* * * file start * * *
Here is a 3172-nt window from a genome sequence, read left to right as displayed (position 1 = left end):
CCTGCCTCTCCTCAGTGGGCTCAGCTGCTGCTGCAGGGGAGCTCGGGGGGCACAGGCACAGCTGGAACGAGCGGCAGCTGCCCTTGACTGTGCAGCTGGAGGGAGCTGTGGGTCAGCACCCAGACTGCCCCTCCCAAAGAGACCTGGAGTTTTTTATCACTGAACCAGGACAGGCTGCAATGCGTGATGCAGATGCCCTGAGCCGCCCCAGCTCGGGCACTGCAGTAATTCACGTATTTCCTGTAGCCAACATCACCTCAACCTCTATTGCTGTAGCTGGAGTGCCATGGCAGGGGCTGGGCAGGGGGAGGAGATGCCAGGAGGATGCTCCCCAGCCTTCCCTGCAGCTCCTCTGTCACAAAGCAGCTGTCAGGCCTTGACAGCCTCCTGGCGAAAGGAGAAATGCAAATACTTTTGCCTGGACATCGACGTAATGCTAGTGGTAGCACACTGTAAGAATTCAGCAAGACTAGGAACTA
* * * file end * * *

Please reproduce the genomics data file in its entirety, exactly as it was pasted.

Here is a 3172-nt window from a genome sequence, read left to right as displayed (position 1 = left end):
CCTGCCTCTCCTCAGTGGGCTCAGCTGCTGCTGCAGGGGAGCTCGGGGGGCACAGGCACAGCTGGAACGAGCGGCAGCTGCCCTTGACTGTGCAGCTGGAGGGAGCTGTGGGTCAGCACCCAGACTGCCCCTCCCAAAGAGACCTGGAGTTTTTTATCACTGAACCAGGACAGGCTGCAATGCGTGATGCAGATGCCCTGAGCCGCCCCAGCTCGGGCACTGCAGTAATTCACGTATTTCCTGTAGCCAACATCACCTCAACCTCTATTGCTGTAGCTGGAGTGCCATGGCAGGGGCTGGGCAGGGGGAGGAGATGCCAGGAGGATGCTCCCCAGCCTTCCCTGCAGCTCCTCTGTCACAAAGCAGCTGTCAGGCCTTGACAGCCTCCTGGCGAAAGGAGAAATGCAAATACTTTTGCCTGGACATCGACGTAATGCTAGTGGTAGCACACTGTAAGAATTCAGCAAGACTAGGAACTA